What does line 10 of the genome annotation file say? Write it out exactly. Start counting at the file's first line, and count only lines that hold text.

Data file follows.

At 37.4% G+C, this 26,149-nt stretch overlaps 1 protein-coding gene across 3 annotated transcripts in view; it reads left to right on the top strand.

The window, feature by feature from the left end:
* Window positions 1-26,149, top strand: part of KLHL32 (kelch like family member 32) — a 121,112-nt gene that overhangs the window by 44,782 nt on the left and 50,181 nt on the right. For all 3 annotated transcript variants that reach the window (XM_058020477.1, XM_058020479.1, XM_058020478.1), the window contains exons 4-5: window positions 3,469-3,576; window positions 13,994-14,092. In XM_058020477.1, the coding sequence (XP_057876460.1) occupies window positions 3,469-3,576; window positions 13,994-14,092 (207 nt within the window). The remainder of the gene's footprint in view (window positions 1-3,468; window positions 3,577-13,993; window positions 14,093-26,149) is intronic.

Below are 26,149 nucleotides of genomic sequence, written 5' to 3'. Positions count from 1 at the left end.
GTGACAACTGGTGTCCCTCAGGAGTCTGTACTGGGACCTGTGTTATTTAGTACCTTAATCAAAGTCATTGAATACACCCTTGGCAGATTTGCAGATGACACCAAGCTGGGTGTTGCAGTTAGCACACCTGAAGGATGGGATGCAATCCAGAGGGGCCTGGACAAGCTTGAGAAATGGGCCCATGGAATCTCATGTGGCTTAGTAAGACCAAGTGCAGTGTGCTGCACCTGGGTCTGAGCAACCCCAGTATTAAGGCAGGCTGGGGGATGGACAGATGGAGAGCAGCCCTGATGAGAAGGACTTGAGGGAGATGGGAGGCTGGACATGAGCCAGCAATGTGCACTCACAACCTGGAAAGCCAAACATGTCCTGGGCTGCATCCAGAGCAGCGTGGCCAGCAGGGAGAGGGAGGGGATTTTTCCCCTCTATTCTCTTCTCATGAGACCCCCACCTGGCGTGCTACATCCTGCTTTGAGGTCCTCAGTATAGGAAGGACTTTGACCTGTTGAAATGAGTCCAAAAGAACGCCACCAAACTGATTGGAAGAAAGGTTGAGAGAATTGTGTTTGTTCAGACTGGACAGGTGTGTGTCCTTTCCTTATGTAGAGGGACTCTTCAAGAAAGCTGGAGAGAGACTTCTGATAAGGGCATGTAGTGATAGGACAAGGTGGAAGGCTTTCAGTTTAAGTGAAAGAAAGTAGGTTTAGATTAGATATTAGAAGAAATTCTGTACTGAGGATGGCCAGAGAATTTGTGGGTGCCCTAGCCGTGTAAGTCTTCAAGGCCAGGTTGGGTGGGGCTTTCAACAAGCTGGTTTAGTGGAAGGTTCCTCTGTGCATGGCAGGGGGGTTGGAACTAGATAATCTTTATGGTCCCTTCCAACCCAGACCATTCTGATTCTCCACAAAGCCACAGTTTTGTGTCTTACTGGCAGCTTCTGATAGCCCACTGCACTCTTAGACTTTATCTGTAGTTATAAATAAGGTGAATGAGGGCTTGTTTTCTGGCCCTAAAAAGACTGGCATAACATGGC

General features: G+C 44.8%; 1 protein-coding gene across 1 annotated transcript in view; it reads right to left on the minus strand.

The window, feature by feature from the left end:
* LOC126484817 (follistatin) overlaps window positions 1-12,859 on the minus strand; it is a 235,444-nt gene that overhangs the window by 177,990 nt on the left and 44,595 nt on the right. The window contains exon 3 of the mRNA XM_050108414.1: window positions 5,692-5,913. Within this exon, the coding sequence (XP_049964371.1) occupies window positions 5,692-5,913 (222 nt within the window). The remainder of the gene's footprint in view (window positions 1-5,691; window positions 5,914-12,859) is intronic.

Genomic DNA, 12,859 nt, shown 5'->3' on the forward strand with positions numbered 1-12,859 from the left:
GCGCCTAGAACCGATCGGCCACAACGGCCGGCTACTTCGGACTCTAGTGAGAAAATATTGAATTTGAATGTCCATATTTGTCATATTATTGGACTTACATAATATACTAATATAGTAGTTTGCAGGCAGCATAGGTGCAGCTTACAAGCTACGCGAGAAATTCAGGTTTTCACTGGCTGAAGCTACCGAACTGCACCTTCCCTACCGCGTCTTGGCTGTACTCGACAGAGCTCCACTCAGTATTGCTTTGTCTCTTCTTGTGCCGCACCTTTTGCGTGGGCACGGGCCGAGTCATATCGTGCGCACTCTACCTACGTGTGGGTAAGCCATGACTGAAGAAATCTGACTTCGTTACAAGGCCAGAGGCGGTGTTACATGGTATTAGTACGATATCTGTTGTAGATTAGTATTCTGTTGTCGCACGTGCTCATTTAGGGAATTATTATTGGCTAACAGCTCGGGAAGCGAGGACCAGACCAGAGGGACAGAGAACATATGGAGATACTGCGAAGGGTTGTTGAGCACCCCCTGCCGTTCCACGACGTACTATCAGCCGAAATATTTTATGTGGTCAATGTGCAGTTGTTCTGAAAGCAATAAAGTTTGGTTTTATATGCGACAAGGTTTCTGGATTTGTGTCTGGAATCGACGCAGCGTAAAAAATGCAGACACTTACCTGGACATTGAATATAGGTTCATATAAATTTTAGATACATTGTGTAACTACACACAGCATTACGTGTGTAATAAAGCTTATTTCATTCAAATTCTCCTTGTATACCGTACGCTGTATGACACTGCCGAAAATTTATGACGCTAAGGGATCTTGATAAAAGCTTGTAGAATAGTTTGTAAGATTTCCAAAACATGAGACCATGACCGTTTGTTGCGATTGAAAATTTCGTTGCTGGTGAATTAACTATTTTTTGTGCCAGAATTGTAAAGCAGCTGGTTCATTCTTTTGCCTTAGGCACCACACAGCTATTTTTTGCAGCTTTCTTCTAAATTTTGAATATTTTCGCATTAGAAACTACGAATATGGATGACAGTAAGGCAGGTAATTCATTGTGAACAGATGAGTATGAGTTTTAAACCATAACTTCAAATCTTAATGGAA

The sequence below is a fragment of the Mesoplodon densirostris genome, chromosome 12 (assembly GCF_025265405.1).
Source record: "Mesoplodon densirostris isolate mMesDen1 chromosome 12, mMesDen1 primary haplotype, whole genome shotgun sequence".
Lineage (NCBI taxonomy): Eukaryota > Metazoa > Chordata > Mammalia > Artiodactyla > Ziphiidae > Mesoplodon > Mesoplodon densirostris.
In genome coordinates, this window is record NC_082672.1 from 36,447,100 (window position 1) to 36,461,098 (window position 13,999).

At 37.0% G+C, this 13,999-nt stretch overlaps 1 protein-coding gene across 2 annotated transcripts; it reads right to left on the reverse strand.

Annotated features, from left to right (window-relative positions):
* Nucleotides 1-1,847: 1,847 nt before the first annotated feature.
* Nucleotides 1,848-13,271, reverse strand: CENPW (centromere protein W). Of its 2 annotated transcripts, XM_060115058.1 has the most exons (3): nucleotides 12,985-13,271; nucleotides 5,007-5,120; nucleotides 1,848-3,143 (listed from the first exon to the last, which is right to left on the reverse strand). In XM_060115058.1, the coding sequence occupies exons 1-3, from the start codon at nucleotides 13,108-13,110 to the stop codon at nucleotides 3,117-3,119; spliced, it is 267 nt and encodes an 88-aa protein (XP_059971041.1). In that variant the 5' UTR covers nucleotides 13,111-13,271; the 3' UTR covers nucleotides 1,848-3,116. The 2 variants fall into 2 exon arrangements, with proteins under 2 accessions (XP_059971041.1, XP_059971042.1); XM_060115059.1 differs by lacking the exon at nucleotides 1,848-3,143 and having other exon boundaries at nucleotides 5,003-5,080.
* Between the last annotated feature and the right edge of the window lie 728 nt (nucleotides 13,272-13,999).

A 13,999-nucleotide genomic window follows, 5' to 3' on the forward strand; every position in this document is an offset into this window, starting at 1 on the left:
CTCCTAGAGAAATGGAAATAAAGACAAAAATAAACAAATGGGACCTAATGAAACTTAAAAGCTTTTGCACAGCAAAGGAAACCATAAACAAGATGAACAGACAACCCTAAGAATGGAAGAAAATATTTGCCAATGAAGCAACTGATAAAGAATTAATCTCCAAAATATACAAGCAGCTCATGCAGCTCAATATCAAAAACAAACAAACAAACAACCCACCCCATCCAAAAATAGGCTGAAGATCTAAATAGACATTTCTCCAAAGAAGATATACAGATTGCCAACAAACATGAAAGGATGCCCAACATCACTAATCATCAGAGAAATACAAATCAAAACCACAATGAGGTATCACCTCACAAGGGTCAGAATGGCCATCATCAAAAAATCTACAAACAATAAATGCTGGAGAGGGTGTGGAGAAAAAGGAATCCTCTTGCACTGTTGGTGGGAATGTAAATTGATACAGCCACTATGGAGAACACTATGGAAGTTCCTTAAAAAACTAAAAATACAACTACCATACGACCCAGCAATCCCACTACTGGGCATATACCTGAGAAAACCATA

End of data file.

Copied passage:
GCGCCTAGAACCGATCGGCCACAACGGCCGGCTACTTCGGACTCTAGTGAGAAAATATTGAATTTGAATGTCCATATTTGTCATATTATTGGACTTACATAATATACTAATATAGTAGTTTGCAGGCAGCATAGGTGCAGCTTACAAGCTACGCGAGAAATTCAGGTTTTCACTGGCTGAAGCTACCGAACTGCACCTTCCCTACCGCGTCTTGGCTGTACTCGACAGAGCTCCACTCAGTATTGCTTTGTCTCTTCTTGTGCCGCACCTTTTGCGTGGGCACGGGCCGAGTCATATCGTGCGCACTCTACCTACGTGTGGGTAAGCCATGACTGAAGAAATCTGACTTCGTTACAAGGCCAGAGGCGGTGTTACATGGTATTAGTACGATATCTGTTGTAGATTAGTATTCTGTTGTCGCACGTGCTCATTTAGGGAATTATTATTGGCTAACAGCTCGGGAAGCGAGGACCAGACCAGAGGGACAGAGAACATATGGAGATACTGCGAAGGGTTGTTGAGCACCCCCTGCCGTTCCACGACGTACTATCAGCCGAAATATTTTATGTGGTCAATGTGCAGTTGTTCTGAAAGCAATAAAGTTTGGTTTTATATGCGACAAGGTTTCTGGATTTGTGTCTGGAATCGACGCAGCGTAAAAAATGCAGACACTTACCTGGACATTGAATATAGGTTCATATAAATTTTAGATACATTGTGTAACTACACACAGCATTACGTGTGTAATAAAGCTTATTTCATTCAAATTCTCCTTGTATACCGTACGCTGTATGACACTGCCGAAAATTTATGACGCTAAGGGATCTTGATAAAAGCTTGTAGAATAGTTTGTAAGATTTCCAAAACATGAGACCATGACCGTTTGTTGCGATTGAAAATTTCGTTGCTGGTGAATTAACTATTTTTTGTGCCAGAATTGTAAAGCAGCTGGTTCATTCTTTTGCCTTAGGCACCACACAGCTATTTTTTGCAGCTTTCTTCTAAATTTTGAATATTTTCGCATTAGAAACTACGAATATGGATGACAGTAAGGCAGGTAATTCATTGTGAACAGATGAGTATGAGTTTTAAACCATAACTTCAAATCTTAATGGAA